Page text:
Fountayne History, Family Crest & Coats of Arms
- Origins Available:
The name Fountayne reached England in the great wave of migration following the Norman Conquest of 1066. The Fountayne family lived near a spring or well which was in turn derived from the Old French word fontane, which means spring or well. Fountayne is a topographic surname, which is a type of surname that was given to a person who resided near a landmark such as a hill, stream, church, or type of tree.
John Pherd (died 1225), Bishop of Ely, properly called John of Fountains, was a Cistercian monk of Fountains, and was chosen ninth abbot of his house in December 1211. 
Early Origins of the Fountayne family
The surname Fountayne was first found in Norfolk at Harford, a parish, in the union of Swaffham, hundred of South Greenhoe.
"Narford Hall was built by Sir Andrew Fountaine, vice-chamberlain to Queen Caroline (consort of George II.), and the companion of Pope, Swift, and their literary society; he enriched the mansion with a collection of antiquities, paintings, and curiosities, which has been considerably increased by the present proprietor. In the reign of Edward III. Sir Thomas de Narford obtained for it a market and two fairs, long since fallen into disuse." 
Early History of the Fountayne family
This web page shows only a small excerpt of our Fountayne research. Another 77 words (6 lines of text) covering the years 1430, 1676, 1753, 1600, 1671, 1659, 1660, 1554, 1591, 1554, 1572, 1608, 1460, 1471 and 1471 are included under the topic Early Fountayne History in all our PDF Extended History products and printed products wherever possible.
Fountayne Spelling Variations
Before the advent of the printing press and the first dictionaries, the English language was not standardized. Sound was what guided spelling in the Middle Ages, so one person's name was often recorded under several variations during a single lifetime. Spelling variations were common, even among the names of the most literate people. Known variations of the Fountayne family name include Fountaine, Fountain, Fountayne, Fontain, Fontibus, Ffountain, Ffounteyn, Ffunteyn and many more.
Early Notables of the Fountayne family (pre 1700)
Outstanding amongst the family at this time was Sir Andrew Fountaine (1676-1753), an English antiquarian, art collector and amateur architect. He was the eldest son of Andrew Fountaine, M.P., of Narford, Norfolk. 
John Fountaine (1600-1671), the English jurist, was Commissioner of the great seal of England from (1659 to 1660). He was the son of Arthur Fountaine of Dalling, Norfolk.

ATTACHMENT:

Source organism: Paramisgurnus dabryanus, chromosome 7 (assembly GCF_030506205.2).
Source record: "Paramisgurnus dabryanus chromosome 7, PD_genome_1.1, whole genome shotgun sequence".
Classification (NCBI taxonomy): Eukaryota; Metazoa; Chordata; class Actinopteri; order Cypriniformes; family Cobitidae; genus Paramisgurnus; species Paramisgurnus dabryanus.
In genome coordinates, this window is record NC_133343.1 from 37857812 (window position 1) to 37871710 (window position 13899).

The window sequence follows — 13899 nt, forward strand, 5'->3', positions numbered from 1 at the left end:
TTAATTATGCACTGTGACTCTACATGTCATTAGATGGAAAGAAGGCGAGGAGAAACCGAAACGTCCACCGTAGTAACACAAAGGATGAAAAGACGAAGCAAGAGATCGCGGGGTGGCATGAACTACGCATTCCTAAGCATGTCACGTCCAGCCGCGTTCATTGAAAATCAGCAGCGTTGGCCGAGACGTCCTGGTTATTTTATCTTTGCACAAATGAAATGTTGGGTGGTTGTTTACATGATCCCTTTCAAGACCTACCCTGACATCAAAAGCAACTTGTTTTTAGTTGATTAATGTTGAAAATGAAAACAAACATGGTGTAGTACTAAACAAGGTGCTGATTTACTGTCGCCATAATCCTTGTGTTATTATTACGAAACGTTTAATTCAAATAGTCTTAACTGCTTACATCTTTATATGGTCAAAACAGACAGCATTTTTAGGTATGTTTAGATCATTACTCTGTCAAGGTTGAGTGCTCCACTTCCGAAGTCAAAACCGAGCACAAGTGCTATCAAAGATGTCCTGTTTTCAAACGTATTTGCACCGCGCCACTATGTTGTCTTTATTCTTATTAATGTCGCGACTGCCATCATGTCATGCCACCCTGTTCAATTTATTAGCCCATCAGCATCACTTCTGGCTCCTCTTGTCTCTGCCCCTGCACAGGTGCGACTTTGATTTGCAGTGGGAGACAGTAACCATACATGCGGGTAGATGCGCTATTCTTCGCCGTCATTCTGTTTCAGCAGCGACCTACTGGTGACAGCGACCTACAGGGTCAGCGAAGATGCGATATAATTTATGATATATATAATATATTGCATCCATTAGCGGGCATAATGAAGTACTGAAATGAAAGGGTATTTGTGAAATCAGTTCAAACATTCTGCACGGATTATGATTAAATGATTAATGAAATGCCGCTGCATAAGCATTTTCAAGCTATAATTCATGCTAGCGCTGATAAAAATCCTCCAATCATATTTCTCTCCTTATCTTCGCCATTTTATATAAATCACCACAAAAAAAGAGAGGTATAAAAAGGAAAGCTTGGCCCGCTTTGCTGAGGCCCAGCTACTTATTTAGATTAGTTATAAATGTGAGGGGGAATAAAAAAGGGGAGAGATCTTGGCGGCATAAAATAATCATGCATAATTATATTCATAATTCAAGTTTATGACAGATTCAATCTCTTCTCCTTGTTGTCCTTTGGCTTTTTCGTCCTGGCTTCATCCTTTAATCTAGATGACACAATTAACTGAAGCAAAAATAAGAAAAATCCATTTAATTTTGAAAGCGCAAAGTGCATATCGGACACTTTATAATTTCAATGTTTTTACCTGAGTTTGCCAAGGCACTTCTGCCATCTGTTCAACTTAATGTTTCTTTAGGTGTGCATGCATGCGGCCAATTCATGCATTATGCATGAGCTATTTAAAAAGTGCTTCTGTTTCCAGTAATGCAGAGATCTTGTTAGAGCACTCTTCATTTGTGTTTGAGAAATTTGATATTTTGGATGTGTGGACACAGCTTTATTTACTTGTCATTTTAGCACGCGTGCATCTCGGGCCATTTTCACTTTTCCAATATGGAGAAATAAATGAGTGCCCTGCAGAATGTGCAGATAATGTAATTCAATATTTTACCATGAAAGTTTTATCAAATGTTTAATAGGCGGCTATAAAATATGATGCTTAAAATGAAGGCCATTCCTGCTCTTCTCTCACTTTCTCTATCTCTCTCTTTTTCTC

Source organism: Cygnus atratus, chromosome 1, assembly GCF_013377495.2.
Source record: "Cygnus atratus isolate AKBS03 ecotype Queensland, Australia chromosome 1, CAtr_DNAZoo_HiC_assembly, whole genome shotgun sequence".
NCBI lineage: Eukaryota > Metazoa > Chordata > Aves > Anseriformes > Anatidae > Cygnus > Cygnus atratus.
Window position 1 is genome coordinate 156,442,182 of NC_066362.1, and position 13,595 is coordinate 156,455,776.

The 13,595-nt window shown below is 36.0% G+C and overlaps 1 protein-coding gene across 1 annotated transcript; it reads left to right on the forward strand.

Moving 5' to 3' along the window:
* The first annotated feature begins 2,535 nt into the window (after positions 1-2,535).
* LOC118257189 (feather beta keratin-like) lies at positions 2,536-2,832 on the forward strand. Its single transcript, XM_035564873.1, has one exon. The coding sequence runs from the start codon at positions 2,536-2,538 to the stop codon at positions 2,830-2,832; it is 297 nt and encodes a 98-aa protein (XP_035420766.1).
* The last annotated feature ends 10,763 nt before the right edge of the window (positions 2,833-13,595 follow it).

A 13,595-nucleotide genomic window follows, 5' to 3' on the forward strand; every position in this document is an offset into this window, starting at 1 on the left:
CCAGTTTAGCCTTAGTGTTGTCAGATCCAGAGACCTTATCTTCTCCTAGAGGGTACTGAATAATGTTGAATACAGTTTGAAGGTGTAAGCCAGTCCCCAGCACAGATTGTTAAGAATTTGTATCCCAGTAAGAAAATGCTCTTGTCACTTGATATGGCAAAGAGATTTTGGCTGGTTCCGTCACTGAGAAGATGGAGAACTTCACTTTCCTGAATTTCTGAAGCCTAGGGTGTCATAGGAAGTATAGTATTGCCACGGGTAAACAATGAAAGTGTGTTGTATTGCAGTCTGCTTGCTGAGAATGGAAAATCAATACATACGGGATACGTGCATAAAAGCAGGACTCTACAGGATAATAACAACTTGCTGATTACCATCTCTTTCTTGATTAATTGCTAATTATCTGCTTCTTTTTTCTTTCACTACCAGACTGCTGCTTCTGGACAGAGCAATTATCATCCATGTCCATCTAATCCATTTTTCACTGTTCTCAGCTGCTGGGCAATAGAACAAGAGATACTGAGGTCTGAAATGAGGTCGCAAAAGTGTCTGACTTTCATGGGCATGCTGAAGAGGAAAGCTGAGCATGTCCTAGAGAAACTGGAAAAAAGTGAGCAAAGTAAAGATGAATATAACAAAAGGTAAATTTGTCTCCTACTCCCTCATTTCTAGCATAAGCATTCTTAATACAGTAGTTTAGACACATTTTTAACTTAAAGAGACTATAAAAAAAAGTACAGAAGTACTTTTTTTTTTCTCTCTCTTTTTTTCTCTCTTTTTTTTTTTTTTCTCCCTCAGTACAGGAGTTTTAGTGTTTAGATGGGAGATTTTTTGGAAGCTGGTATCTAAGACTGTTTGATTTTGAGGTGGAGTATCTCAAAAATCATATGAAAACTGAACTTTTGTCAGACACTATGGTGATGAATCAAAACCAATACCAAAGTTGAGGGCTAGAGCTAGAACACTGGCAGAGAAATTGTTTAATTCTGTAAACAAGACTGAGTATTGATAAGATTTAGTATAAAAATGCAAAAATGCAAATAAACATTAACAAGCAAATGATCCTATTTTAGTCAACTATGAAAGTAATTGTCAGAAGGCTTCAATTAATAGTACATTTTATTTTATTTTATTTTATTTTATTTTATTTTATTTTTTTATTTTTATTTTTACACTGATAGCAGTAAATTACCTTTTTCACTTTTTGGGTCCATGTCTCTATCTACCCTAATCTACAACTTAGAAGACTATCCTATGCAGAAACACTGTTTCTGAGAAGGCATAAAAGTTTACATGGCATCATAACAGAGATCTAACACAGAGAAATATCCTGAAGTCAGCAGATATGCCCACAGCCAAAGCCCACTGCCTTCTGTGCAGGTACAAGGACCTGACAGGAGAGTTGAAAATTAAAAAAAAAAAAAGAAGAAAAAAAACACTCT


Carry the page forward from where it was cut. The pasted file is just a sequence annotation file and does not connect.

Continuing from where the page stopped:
Arthur Faunt, in religion Laurence Arthur (1554-1591), was an English Jesuit, born in...
Another 74 words (5 lines of text) are included under the topic Early Fountayne Notables in all our PDF Extended History products and printed products wherever possible.
Migration of the Fountayne family
To escape the political and religious chaos of this era, thousands of English families began to migrate to the New World in search of land and freedom from religious and political persecution. The passage was expensive and the ships were dark, crowded, and unsafe; however, those who made the voyage safely were encountered opportunities that were not available to them in their homeland. Many of the families that reached the New World at this time went on to make important contributions to the emerging nations of the United States and Canada. Research into various historical records has revealed some of first members of the Fountayne family to immigrate North America: Nicholas Fountain who settled in Maryland in 1661; Lewis Fountain settled in Maryland in 1775; Edward Fountaine settled in Boston Massachusetts in 1635.
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The Fountayne Motto +
The motto was originally a war cry or slogan. Mottoes first began to be shown with arms in the 14th and 15th centuries, but were not in general use until the 17th century. Thus the oldest coats of arms generally do not include a motto. Mottoes seldom form part of the grant of arms: Under most heraldic authorities, a motto is an optional component of the coat of arms, and can be added to or changed at will; many families have chosen not to display a motto.
Motto: Vix ea nostra voco
Motto Translation: I scarce call these things our own.
- ^ Smith, George (ed), Dictionary of National Biography. London: Smith, Elder & Co., 1885-1900. Print
- ^ Lewis, Samuel, A Topographical Dictionary of England. Institute of Historical Research, 1848, Print.